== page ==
New York Yankees, Milwaukee Brewers sign former Western Nevada College players

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Two Major League Baseball franchises, including the league’s most decorated team, have recently armed themselves with past Western Nevada College pitchers.

The New York Yankees, winners of 27 World Series titles, signed former Wildcat pitcher Cody Hamlin to a free-agent contract on June 23. More recently, the Milwaukee Brewers signed former WNC relief pitcher Evan Parker, and have not yet come to terms with Conor Harber, who starred for the Wildcats on the mound and in the outfield during the 2013-14 seasons.

A total of 25 Wildcat players have signed pro contracts in the 10-year history of WNC’s program. The two recent free-agent signings show what players can accomplish when they buy into a system and dedicate themselves to their craft, WNC baseball coach D.J. Whittemore said.

“Evan Parker and Cody Hamlin are two of the best feel-good American dream kind of stories our program has experienced in the last decade,” Whittemore said. “Evan Parker’s story from a small city in Utah to record-setting NCAA D2 closer for Dixie State, to pitching professionally for the Brewers is inspiring.”

After MLB teams didn’t call his name during the 40-round draft, Parker didn’t stop working out after his season with Dixie State ended in May.

“I was fortunate enough to get a call from the Brewers,” Parker said. “The call was certainly a surprise, but I feel ready, and I’m obviously very excited about it.”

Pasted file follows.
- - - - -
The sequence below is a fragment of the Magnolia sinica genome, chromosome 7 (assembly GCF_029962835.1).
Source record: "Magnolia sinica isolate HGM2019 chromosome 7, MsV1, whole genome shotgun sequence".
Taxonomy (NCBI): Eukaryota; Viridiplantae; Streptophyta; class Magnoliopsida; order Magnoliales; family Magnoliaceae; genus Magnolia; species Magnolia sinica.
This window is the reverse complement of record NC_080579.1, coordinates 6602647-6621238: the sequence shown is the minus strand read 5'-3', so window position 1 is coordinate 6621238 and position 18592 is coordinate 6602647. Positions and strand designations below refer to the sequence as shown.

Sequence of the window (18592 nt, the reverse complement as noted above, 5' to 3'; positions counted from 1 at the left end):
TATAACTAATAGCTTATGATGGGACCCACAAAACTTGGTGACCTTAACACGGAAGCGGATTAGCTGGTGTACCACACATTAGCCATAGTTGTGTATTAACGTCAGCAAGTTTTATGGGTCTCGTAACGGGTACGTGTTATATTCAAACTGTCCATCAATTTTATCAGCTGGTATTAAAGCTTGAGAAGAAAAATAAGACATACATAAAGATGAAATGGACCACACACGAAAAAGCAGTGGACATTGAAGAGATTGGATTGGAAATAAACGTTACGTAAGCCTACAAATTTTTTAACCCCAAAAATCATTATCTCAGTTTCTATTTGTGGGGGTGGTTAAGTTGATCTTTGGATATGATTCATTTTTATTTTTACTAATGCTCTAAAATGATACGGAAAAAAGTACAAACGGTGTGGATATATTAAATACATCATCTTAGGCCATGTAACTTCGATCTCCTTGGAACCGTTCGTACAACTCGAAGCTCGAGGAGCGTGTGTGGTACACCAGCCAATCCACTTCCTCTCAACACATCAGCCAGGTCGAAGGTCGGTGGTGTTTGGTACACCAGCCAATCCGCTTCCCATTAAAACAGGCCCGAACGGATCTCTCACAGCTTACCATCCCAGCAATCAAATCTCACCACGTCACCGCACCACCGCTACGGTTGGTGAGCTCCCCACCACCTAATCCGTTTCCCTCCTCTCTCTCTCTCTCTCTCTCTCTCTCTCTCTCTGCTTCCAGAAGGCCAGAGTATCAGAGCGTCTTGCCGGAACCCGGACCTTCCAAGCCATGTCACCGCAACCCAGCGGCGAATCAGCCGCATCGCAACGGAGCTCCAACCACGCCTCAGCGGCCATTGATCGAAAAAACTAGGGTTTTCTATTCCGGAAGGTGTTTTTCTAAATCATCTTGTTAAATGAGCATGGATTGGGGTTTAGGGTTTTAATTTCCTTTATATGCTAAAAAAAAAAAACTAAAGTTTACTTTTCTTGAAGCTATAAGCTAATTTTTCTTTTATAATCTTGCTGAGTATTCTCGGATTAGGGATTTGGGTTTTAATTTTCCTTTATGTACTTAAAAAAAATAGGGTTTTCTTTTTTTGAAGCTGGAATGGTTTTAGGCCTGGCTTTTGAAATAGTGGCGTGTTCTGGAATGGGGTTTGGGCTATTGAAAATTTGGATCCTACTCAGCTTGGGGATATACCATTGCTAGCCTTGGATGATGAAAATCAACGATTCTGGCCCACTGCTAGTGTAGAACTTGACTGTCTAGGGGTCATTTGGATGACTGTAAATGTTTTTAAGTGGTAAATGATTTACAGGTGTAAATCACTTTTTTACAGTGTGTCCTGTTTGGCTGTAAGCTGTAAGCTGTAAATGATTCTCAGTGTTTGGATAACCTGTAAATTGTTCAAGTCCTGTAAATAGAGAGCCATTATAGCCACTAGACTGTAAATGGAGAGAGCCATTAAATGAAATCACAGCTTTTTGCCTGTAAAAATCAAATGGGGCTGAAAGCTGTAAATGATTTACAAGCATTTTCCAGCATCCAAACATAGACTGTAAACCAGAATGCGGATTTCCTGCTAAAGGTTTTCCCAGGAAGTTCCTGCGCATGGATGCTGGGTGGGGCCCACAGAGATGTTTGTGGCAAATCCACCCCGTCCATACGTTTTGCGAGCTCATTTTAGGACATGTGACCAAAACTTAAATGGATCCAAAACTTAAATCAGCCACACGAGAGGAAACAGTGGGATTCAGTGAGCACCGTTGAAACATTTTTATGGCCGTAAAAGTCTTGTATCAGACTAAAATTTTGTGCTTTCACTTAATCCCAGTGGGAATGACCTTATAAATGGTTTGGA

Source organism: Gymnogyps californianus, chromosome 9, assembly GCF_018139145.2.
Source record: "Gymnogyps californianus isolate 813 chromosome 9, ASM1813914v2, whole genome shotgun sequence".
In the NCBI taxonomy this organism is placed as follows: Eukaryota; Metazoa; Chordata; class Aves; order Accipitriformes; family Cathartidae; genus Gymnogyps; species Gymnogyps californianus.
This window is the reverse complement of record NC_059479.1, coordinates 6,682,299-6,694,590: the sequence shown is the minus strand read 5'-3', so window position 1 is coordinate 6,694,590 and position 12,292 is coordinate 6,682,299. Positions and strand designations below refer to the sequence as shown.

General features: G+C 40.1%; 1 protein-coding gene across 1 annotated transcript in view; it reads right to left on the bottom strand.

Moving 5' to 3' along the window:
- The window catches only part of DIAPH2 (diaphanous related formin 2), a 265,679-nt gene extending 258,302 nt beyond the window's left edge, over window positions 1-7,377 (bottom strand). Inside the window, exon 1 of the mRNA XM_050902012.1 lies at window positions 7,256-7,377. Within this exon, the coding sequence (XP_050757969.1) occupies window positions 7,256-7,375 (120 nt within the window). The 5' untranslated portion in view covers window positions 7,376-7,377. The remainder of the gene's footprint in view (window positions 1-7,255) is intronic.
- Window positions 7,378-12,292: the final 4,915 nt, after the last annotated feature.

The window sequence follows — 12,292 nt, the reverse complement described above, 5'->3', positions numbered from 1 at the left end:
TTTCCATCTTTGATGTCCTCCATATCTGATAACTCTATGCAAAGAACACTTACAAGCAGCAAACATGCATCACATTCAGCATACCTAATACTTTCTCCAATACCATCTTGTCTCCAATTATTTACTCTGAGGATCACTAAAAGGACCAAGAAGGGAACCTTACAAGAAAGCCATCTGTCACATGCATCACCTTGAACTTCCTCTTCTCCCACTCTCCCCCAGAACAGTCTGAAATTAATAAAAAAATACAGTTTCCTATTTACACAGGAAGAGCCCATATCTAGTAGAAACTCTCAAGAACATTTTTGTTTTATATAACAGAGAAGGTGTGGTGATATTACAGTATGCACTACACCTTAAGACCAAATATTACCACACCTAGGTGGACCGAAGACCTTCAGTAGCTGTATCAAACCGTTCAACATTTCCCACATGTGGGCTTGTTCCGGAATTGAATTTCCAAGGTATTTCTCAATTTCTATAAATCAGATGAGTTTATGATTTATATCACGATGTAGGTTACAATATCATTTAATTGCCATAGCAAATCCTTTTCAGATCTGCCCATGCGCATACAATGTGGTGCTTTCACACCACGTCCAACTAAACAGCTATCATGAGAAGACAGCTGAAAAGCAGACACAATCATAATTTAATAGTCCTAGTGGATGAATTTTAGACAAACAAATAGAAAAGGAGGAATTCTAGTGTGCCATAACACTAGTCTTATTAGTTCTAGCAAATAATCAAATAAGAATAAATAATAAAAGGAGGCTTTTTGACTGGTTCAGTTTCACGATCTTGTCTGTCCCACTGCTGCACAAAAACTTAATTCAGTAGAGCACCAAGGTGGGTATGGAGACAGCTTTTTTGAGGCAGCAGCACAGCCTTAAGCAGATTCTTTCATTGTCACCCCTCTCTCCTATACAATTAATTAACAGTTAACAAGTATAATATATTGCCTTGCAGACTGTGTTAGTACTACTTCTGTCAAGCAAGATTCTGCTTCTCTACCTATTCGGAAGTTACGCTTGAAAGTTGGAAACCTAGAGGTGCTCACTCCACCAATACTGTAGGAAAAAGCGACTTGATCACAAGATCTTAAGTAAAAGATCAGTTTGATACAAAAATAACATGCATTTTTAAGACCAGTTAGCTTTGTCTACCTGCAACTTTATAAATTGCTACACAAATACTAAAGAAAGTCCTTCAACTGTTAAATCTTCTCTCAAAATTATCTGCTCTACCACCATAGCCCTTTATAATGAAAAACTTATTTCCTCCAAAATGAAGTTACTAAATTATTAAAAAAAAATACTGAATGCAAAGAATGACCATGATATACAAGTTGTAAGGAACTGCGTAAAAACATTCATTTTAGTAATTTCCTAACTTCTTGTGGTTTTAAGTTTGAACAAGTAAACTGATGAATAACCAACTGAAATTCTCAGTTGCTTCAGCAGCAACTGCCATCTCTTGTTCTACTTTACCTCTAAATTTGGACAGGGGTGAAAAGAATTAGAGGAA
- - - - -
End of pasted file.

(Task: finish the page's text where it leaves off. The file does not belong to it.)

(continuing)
Parker said several scouts had seen him pitch at Dixie State over the past two years and one in particular was very familiar with his consistent college career.

“I had close to 50 appearances at Dixie and they had scouting reports on me and video from each of the last two years, so the sample size and just kind of basing it off the numbers from the last two years, they felt pretty confident in knowing who I was,” Parker said. “I was fortunate and blessed enough for the Brewers to feel like I deserved a shot, and that’s all I wanted.”

Parker credited the WNC program for helping him reach his goals.

“WNC is the building blocks for not only baseball for me, but playing for coach ‘Whitt’ was the best decision I ever made,” Parker said. “From high school to college baseball, he certainly showed me the ropes.”`

In his two seasons at Dixie State University, Parker established himself as the top closer in the Pacific West Conference. As a senior, Parker recorded a record-tying 13 saves and pitched to a 2.45 earned run average. The control pitcher struck out 25 and walked just six.

The 6-foot-2, 180-pound Parker was even more dominant as a junior, setting the school record with 13 saves, registering a 1.54 ERA and limiting hitters to a .174 batting average against him.

In his final season with the Wildcats in 2013, Parker registered a team-low 1.53 ERA in 14 appearances.

“His success is all attributable to his work ethic and will,” Whittemore said. “He worked so incredibly hard behind the scenes that nobody truly knows what he has been through except for himself.